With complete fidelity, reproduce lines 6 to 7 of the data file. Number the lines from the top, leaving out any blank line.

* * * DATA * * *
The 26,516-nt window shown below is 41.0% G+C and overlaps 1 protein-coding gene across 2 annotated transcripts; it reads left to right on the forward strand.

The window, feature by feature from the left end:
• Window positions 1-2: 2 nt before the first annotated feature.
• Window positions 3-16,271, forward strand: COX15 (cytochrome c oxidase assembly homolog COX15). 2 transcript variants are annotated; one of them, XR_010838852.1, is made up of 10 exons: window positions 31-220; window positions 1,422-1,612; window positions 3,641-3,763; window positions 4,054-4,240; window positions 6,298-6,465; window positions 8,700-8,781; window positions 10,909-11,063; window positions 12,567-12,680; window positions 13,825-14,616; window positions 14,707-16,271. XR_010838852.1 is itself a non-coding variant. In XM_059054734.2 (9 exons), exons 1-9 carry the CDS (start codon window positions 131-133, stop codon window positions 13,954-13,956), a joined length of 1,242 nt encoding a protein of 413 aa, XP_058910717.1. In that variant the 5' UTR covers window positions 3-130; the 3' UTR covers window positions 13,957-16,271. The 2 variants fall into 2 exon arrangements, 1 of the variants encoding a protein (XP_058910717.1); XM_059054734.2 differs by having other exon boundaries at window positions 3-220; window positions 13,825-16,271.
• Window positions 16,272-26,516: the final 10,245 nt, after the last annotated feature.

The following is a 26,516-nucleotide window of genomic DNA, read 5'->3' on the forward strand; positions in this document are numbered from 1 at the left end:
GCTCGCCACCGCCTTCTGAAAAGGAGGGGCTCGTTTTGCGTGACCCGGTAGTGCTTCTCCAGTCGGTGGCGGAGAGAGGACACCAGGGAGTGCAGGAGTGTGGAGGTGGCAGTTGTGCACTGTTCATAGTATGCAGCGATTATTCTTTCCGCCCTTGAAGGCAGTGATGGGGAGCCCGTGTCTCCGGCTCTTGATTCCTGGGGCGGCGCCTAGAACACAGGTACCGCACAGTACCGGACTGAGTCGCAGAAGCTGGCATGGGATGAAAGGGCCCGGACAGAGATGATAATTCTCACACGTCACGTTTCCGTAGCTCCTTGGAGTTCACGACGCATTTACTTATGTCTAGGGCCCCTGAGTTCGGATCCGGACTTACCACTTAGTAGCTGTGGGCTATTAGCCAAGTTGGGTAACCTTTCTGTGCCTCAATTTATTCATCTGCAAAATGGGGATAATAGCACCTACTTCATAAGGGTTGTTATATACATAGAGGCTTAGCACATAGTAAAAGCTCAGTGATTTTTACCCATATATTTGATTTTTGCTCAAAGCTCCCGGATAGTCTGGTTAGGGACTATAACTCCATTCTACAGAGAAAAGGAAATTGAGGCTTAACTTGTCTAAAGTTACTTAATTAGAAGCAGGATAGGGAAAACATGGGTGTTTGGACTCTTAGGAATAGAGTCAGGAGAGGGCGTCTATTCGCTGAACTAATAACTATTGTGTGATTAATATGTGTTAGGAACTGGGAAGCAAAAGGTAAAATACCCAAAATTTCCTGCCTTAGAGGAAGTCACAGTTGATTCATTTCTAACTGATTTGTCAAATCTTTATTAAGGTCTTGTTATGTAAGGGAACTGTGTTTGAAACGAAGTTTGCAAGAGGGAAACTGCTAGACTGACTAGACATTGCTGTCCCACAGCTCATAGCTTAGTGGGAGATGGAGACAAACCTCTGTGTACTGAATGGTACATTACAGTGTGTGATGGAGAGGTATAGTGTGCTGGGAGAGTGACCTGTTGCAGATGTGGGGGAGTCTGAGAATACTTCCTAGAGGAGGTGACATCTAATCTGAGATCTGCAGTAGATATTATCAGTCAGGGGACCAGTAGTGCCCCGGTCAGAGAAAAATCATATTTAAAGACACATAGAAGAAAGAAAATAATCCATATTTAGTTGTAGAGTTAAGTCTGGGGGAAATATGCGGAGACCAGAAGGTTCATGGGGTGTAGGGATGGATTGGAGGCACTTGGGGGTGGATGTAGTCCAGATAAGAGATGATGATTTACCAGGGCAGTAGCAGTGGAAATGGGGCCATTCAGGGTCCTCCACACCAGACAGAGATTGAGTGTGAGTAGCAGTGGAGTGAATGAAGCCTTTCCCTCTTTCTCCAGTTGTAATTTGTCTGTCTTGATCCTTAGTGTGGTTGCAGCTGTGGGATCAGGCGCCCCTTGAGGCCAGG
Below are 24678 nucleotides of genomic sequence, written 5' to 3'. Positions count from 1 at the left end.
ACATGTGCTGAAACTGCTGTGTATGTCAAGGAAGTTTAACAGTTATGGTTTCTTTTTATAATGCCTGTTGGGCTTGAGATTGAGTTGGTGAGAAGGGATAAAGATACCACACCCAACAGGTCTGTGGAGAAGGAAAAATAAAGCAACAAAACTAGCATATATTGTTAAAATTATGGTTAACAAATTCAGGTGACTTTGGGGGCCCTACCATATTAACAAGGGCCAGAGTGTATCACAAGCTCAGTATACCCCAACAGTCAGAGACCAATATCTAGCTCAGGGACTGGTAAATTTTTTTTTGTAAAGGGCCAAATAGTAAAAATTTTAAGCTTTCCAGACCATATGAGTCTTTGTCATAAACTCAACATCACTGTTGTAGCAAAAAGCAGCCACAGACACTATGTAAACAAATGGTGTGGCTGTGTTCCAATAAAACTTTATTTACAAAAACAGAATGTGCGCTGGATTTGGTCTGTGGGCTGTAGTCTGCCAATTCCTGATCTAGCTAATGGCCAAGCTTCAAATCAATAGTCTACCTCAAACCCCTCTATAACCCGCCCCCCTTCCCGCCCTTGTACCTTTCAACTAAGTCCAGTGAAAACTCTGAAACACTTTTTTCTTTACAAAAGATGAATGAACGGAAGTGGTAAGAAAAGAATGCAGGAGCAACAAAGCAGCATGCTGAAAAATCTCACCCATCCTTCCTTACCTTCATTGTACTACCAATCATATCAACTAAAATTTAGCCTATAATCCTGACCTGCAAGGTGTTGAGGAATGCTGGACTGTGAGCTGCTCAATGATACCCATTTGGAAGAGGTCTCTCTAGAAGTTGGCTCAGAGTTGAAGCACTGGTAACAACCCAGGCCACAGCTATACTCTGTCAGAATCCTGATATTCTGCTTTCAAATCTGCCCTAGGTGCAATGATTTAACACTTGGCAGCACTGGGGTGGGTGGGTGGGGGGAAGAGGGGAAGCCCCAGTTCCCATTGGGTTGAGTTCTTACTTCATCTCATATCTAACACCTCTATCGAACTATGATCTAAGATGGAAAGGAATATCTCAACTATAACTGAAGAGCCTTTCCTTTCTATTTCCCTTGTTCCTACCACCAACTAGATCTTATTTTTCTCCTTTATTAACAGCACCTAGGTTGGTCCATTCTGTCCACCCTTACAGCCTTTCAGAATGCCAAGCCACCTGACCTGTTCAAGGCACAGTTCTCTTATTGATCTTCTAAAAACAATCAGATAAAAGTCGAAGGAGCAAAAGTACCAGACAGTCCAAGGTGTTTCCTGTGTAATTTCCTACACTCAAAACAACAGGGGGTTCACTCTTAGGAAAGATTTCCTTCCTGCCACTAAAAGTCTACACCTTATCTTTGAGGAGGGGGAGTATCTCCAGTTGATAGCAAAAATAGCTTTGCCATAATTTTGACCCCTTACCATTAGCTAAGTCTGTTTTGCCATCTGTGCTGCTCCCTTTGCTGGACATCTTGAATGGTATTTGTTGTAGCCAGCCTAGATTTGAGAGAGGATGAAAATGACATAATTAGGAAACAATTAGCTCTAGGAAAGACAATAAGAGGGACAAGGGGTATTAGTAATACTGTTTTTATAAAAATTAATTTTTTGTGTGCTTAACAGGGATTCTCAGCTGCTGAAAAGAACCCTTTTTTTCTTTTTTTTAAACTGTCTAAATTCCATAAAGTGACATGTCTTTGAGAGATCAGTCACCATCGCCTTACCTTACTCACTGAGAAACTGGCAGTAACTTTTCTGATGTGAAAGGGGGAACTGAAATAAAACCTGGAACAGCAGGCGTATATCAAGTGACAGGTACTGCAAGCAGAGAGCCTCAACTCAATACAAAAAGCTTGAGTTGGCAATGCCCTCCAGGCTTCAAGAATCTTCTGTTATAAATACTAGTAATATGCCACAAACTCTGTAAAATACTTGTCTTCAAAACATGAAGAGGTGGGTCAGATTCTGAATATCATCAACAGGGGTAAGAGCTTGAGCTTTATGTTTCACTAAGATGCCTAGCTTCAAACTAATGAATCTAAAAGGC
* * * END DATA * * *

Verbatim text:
The following is a 26,516-nucleotide window of genomic DNA, read 5'->3' on the forward strand; positions in this document are numbered from 1 at the left end:
GCTCGCCACCGCCTTCTGAAAAGGAGGGGCTCGTTTTGCGTGACCCGGTAGTGCTTCTCCAGTCGGTGGCGGAGAGAGGACACCAGGGAGTGCAGGAGTGTGGAGGTGGCAGTTGTGCACTGTTCATAGTATGCAGCGATTATTCTTTCCGCCCTTGAAGGCAGTGATGGGGAGCCCGTGTCTCCGGCTCTTGATTCCTGGGGCGGCGCCTAGAACACAGGTACCGCACAGTACCGGACTGAGTCGCAGAAGCTGGCATGGGATGAAAGGGCCCGGACAGAGATGATAATTCTCACACGTCACGTTTCCGTAGCTCCTTGGAGTTCACGACGCATTTACTTATGTCTAGGGCCCCTGAGTTCGGATCCGGACTTACCACTTAGTAGCTGTGGGCTATTAGCCAAGTTGGGTAACCTTTCTGTGCCTCAATTTATTCATCTGCAAAATGGGGATAATAGCACCTACTTCATAAGGGTTGTTATATACATAGAGGCTTAGCACATAGTAAAAGCTCAGTGATTTTTACCCATATATTTGATTTTTGCTCAAAGCTCCCGGATAGTCTGGTTAGGGACTATAACTCCATTCTACAGAGAAAAGGAAATTGAGGCTTAACTTGTCTAAAGTTACTTAATTAGAAGCAGGATAGGGAAAACATGGGTGTTTGGACTCTTAGGAATAGAGTCAGGAGAGGGCGTCTATTCGCTGAACTAATAACTATTGTGTGATTAATATGTGTTAGGAACTGGGAAGCAAAAGGTAAAATACCCAAAATTTCCTGCCTTAGAGGAAGTCACAGTTGATTCATTTCTAACTGATTTGTCAAATCTTTATTAAGGTCTTGTTATGTAAGGGAACTGTGTTTGAAACGAAGTTTGCAAGAGGGAAACTGCTAGACTGACTAGACATTGCTGTCCCACAGCTCATAGCTTAGTGGGAGATGGAGACAAACCTCTGTGTACTGAATGGTACATTACAGTGTGTGATGGAGAGGTATAGTGTGCTGGGAGAGTGACCTGTTGCAGATGTGGGGGAGTCTGAGAATACTTCCTAGAGGAGGTGACATCTAATCTGAGATCTGCAGTAGATATTATCAGTCAGGGGACCAGTAGTGCCCCGGTCAGAGAAAAATCATATTTAAAGACACATAGAAGAAAGAAAATAATCCATATTTAGTTGTAGAGTTAAGTCTGGGGGAAATATGCGGAGACCAGAAGGTTCATGGGGTGTAGGGATGGATTGGAGGCACTTGGGGGTGGATGTAGTCCAGATAAGAGATGATGATTTACCAGGGCAGTAGCAGTGGAAATGGGGCCATTCAGGGTCCTCCACACCAGACAGAGATTGAGTGTGAGTAGCAGTGGAGTGAATGAAGCCTTTCCCTCTTTCTCCAGTTGTAATTTGTCTGTCTTGATCCTTAGTGTGGTTGCAGCTGTGGGATCAGGCGCCCCTTGAGGCCAGG